In this reflection and discussion, youth are encouraged to think about how their duties as citizens and their call to discipleship overlap with each other.
Start off by thinking about citizenship:
- What are some good things about being a citizen of our country?
- What are the costs of citizenship (taxes, voting, etc)?
- How do these costs support the beneficial things the government does?
Now read Matthew 22:15-21:
The Pharisees went off and plotted how they might entrap Jesus in speech. They sent their disciples to him, with the Herodians, saying, "Teacher, we know that you are a truthful man and that you teach the way of God in accordance with the truth. And you are not concerned with anyone's opinion, for you do not regard a person's status. Tell us, then, what is your opinion: Is it lawful to pay the census tax to Caesar or not?"
Knowing their malice, Jesus said, "Why are you testing me, you hypocrites? Show me the coin that pays the census tax." Then they handed him the Roman coin.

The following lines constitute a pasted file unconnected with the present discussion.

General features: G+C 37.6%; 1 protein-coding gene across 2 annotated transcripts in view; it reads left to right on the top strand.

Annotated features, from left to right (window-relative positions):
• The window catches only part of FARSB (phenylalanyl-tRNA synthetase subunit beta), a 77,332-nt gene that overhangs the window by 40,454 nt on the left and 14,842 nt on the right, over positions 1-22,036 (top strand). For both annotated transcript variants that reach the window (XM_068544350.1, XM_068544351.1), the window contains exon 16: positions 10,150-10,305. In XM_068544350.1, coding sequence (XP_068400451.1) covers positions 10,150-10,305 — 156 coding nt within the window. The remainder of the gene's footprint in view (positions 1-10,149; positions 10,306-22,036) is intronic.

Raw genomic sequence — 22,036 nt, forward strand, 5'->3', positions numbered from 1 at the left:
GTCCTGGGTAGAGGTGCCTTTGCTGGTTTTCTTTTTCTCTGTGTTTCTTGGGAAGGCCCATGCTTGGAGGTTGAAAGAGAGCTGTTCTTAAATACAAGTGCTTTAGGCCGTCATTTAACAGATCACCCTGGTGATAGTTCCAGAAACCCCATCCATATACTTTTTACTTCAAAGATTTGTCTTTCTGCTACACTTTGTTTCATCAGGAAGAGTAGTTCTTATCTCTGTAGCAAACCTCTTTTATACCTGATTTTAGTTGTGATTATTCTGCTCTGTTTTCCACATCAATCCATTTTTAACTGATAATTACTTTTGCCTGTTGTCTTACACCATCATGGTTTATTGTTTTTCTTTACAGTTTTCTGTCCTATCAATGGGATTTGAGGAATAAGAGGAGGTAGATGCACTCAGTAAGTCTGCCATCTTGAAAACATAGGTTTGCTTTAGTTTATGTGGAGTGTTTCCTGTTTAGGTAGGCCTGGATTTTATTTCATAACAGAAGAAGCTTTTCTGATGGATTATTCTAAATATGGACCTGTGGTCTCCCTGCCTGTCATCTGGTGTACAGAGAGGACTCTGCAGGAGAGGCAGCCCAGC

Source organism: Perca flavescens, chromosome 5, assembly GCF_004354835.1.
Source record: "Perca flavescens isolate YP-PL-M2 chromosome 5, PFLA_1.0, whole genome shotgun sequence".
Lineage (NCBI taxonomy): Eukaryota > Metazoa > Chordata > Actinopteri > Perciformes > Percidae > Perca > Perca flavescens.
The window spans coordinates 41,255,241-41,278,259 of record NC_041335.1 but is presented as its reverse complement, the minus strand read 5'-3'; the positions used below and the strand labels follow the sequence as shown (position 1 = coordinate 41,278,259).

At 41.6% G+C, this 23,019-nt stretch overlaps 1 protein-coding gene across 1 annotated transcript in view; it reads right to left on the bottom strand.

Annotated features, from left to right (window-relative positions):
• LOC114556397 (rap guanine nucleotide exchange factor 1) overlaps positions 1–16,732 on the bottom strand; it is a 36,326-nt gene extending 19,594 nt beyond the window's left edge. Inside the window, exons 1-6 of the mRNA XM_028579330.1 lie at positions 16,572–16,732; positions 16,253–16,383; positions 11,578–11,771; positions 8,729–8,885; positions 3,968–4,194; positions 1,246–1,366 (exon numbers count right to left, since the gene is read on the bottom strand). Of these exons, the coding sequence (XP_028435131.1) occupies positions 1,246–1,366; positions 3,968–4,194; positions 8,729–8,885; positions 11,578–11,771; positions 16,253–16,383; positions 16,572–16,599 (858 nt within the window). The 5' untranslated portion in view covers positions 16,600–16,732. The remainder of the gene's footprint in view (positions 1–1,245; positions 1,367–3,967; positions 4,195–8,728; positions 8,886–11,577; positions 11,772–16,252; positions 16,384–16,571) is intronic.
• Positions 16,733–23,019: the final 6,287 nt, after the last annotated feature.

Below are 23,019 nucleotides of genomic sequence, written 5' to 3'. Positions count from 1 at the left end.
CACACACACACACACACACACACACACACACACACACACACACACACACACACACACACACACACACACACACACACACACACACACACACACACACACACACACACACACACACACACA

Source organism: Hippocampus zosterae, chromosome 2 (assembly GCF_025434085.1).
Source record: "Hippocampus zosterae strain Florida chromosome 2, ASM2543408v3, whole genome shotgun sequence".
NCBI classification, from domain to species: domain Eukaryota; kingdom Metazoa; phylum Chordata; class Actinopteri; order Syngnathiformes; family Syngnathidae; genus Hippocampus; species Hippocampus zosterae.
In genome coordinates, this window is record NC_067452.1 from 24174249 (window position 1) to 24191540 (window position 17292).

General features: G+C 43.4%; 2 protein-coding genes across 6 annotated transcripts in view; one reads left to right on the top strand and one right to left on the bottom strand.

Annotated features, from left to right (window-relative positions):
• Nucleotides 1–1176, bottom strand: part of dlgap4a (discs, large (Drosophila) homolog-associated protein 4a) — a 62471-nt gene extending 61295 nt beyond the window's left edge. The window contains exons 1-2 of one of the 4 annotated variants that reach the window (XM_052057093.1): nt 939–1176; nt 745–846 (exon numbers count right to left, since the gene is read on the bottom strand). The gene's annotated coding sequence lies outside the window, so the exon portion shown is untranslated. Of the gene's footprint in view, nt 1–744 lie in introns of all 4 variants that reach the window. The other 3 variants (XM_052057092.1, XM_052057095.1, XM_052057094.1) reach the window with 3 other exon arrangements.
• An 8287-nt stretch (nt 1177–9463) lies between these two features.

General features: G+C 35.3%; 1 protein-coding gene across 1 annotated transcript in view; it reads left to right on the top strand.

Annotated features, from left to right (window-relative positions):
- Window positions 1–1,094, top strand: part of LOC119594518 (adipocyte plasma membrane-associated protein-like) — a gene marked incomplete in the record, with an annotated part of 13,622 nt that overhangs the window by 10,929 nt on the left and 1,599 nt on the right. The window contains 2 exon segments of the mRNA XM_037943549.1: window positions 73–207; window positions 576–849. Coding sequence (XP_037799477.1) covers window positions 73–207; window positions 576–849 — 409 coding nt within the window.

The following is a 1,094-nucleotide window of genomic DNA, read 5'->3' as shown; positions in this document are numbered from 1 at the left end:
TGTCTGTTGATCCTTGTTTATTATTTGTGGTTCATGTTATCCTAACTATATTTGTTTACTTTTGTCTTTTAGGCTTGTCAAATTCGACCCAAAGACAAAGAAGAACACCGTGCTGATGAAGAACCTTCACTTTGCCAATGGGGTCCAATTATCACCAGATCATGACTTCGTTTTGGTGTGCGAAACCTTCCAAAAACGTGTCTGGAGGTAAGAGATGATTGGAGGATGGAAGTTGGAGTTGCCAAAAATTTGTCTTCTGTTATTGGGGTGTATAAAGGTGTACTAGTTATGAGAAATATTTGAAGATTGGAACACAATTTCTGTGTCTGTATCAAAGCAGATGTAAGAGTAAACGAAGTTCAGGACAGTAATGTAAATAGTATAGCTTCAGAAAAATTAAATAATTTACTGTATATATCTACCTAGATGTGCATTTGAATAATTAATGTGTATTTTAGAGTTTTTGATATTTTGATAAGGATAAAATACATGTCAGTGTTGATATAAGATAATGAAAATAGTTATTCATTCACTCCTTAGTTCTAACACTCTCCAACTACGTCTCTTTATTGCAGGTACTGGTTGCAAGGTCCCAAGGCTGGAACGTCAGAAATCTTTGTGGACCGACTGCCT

He said to them, "Whose image is this and whose inscription?"
They replied, "Caesar's."
At that he said to them, "Then repay to Caesar what belongs to Caesar and to God what belongs to God."Matthew 22:15-21
In this gospel, the Pharisees are trying to trap Jesus. They know that the people hate living under Roman rule and they long for a Messiah who will overthrow the Romans. And they also know that the Romans enforce their laws brutally and that opposing them can land a person in deep trouble.
- What might happen if Jesus says, “yes, pay taxes”?
- What might happen if Jesus says “don’t pay taxes”?
Jesus knows this is an attempt to trip him up and cause division. The Pharisees are not looking for spiritual direction, but setting a trap. He cleverly answers the question by steering the conversation himself. And his answer indicates that we are to engage in our political systems while still being faithful to God.
- What are some ways you can support the good things that our government does?
- Are there things in our society and laws which are in opposition to our beliefs as Catholics? What are they?
- How can we work within our political system to make our government reflect our Catholic faith?
This week, think about something in our government or society which you would like to see change. If you have time, spend some time researching the topic and learning the facts. Then commit to pray every day for God’s will to be done for that issue. And if appropriate, write to your government officials and express your views on the issue.
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